By Nicole Cox, Communications Fellow
Environmental conflict hits home for me. The state of Alaska is in constant battle over natural resource protection, coastal village displacement, and the price of oil. Stakeholders can often be overlooked, excluded from conversations surrounding their interests and opportunities to be involved in the decision-making process.
And while the term conflict can have many meanings, I notice that it usually arises out of misunderstanding. So in these contested environmental scenarios, how do we ensure that we’re communicating effectively? How do we manage for personal heuristics? Is it even possible to meet everyone’s interests?
I joined the Environmental Humanities Masters program thinking that there’s a more effective way of managing natural resources, of protecting the environment. It would be more inclusive, more collaborative, ultimately — more holistic. So you can imagine my excitement when I discovered that the University has its own Environmental Dispute Resolution Program (EDRP). I was able to reach out to the EDRP faculty to get answers to some of my questions; read what Michele Straube, EDRP Founding Director, and Danya Rumore, Associate Director, had to say.
How would you describe the Environmental Dispute Resolution Program to students?
Rumore: The Environmental Dispute Resolution Program is a program based in the Wallace Stegner Center in the S.J. Quinney College of Law that promotes alternative dispute resolution (ADR) and collaborative processes as a means to address environmental and public policy conflicts in Utah and the mountain west. We do so through providing collaborative process design, facilitation, mediation, stakeholder engagement, public education, and capacity building services, as well as through academic instruction and research. The EDRP approach redefines the meaning of ADR to mean “additional dialogue required.” In line with this philosophy, we emphasize creating opportunities for dialogue, mutual understanding, and collaborative problem-solving around environmental and natural resource issues. Our aim is to build long-term relationships that produce enduring and creative on-the-ground results to address critical environmental and public policy problems.
What kind of work does it do? How is this accomplished?
Rumore: The EDRP focuses on creating a culture of environmental and natural resources collaboration through four main areas of work: 1) Academic instruction; 2) Public education and capacity building; 3) Research and analysis; and 4) Process design, facilitation, mediation, and stakeholder engagement services.
In terms of academic instruction, Michele and I both teach courses in dispute resolution, conflict management, and environmental conflict resolution. We also provide mentorship for students interested in this line of work and engage students in on-the-ground EDRP efforts, such as helping us facilitate grazing collaborations or assisting communities in working through contentious issues.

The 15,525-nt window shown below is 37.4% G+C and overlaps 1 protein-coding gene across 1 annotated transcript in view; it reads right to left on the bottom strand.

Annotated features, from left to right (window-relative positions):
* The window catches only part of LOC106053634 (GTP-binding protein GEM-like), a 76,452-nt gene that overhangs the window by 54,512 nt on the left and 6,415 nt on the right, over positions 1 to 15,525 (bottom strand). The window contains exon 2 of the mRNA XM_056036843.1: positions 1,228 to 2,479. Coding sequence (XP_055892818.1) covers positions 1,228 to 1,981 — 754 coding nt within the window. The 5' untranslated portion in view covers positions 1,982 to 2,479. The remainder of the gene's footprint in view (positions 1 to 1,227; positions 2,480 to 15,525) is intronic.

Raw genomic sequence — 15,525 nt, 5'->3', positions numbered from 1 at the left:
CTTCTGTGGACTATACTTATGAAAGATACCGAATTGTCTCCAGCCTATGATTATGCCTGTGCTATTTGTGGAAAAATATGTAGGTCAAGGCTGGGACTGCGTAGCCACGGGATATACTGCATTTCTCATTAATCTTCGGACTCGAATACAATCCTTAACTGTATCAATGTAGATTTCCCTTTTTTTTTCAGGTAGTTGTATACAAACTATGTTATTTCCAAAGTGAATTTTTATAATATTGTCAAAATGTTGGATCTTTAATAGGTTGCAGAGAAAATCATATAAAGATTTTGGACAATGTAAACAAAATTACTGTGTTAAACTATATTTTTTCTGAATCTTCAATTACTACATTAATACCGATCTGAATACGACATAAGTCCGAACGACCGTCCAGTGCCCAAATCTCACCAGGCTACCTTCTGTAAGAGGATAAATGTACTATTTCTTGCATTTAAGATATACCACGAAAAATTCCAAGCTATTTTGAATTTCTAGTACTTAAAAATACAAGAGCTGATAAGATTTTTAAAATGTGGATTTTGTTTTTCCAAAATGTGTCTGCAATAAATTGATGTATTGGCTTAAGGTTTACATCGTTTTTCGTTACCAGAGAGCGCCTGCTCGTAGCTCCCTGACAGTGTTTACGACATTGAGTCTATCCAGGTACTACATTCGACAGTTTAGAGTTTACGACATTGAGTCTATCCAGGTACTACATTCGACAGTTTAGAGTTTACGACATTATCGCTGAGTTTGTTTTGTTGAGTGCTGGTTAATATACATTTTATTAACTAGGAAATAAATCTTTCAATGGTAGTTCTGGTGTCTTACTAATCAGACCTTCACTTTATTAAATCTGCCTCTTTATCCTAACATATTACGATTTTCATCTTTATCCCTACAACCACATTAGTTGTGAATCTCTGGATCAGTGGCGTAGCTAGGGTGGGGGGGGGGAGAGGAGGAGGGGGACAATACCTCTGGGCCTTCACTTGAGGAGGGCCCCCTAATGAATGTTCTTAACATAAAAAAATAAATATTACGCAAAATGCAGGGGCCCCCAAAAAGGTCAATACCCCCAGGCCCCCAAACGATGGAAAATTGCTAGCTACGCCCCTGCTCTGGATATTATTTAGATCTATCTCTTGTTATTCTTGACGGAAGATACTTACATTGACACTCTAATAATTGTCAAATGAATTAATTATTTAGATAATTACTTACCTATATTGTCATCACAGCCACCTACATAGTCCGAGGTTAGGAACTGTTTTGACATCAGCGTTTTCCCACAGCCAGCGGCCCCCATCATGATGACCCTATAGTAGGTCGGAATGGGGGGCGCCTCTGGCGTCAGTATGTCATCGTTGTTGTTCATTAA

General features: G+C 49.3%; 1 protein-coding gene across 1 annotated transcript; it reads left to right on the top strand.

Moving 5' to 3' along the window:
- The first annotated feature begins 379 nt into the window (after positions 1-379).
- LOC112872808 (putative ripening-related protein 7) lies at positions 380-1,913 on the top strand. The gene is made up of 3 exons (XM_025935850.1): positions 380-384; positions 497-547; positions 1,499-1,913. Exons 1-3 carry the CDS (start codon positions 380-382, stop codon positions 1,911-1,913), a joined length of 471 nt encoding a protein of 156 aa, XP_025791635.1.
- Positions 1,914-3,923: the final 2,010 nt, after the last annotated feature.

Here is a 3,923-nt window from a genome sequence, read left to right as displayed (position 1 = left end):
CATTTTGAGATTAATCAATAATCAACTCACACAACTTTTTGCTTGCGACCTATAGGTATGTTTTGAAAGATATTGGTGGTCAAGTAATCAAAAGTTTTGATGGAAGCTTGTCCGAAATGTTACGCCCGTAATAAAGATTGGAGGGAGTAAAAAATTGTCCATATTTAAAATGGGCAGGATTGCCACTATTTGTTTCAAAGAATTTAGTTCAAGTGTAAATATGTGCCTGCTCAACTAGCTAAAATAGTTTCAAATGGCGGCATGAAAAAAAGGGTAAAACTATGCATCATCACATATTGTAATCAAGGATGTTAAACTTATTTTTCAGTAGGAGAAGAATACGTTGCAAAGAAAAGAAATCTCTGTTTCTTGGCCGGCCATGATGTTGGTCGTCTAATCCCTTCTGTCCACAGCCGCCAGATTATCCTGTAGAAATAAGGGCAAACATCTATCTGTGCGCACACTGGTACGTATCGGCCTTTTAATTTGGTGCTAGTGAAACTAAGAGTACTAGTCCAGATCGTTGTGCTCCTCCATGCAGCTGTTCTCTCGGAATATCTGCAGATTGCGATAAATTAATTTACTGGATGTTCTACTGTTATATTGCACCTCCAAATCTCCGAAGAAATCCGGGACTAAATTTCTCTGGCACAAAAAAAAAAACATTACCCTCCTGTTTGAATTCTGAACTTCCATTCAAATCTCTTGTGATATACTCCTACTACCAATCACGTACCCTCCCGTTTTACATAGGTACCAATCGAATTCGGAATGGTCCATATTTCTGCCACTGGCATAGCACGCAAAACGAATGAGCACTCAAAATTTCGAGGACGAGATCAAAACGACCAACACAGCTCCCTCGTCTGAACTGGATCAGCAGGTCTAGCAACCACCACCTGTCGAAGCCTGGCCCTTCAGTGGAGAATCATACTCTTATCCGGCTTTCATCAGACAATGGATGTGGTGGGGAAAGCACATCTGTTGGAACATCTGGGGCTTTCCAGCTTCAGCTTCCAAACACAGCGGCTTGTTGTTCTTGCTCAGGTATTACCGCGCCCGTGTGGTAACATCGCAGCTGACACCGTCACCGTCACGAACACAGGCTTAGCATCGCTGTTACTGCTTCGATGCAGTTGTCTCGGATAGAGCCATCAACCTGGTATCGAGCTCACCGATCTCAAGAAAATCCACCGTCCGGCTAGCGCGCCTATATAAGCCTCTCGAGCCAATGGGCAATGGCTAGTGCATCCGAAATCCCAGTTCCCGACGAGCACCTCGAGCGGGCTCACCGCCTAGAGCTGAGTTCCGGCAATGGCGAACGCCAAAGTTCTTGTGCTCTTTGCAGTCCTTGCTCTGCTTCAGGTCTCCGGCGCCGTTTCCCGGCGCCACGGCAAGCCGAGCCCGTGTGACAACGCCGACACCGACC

Our public engagement and capacity building work includes large initiatives such as the Utah Forum on Collaboration we hosted for high level state and federal agency leaders last fall and the Short Course on Effective Natural Resources Collaboration training program we will be launching later this year. We also try to “proselytize” about collaboration whenever we get a good opportunity, such as by speaking at conferences, workshops, and other events.
Being an academic program, we value research and analysis, and aim to advance the theory and practice of environmental dispute resolution and collaborative problem-solving through testing new approaches and studying examples of collaboration. We work with students to prepare case studies of collaborative efforts, which are published on our website. We are also working with partners throughout the University of Utah and from other institutions on research projects. For example, we are currently collaborating with the U’s Ecological Planning Center on a project looking at planning challenges in the Zion National Park region and opportunities for collaborative regional planning.
Finally, we provide facilitation, mediation, stakeholder engagement, and collaboration support for communities and stakeholder groups in Utah and the greater mountain west. We particularly focus on piloting new approaches and developing models that can be used elsewhere, as well as using these experiences to train students. We are currently involved in efforts ranging from facilitating watershed partnerships and grazing collaborations to helping small communities, such as the Town of Rockville outside of Zion National Park, have more transparent and productive dialogue about contentious local planning issues. More information about our current projects is available on our website.
Does EDRP’s work relate to the campus community’s sustainability?
Straube: I had the privilege of working with the U’s Air Quality Task Force to help the co-chairs design a process that encouraged collaborative learning and constructive dialogue, and facilitated discussions about the more contentious issues. After a year’s worth of hard work, the Air Quality Task Force issued consensus recommendations to the U’s administration with specific suggestions for improving the air quality impacts of the institution’s operations, recommendations that are in the process of being implemented.
Danya and I are excited to be working with 14 U students (from four different academic programs) who have volunteered to facilitate small group discussions about fossil fuel divestment and reinvestment in renewable energy, sponsored by the U Academic Senate Ad Hoc Reinvestment Dialogue Committee. Readers are encouraged to attend the small group discussions on Friday, March 25, 2016, 12:30-2:00PM, in the Gould Auditorium, Marriott Library.
Can you tell us about the projects that EDRP is working on in Salt Lake?
Straube: EDRP staff and students were asked by Salt Lake City Mayor Becker in Fall 2013 to do a situation assessment about homeless issues in the downtown area. We conducted nearly 60 confidential interviews across stakeholder groups including downtown residents and businesses, developers, homeless service providers, all levels of government, law enforcement, as well as currently and formerly homeless individuals. Our Situation Assessment Report identified the significant issues, existing efforts, opportunities for collaboration and consensus, and potential challenges to addressing homeless issues in downtown SLC, and informed the City’s development of a collaborative long-term approach to making Salt Lake City’s downtown a welcoming place for all. Since that assessment, the EDRP has worked with the City and County to design and facilitate dialogues about how to implement the City’s Homeless Services Strategy. The most recent was the Homeless Services Site Evaluation Commission to explore where homeless services would best be located, which resulted in consensus recommendations for a “scattered site” approach.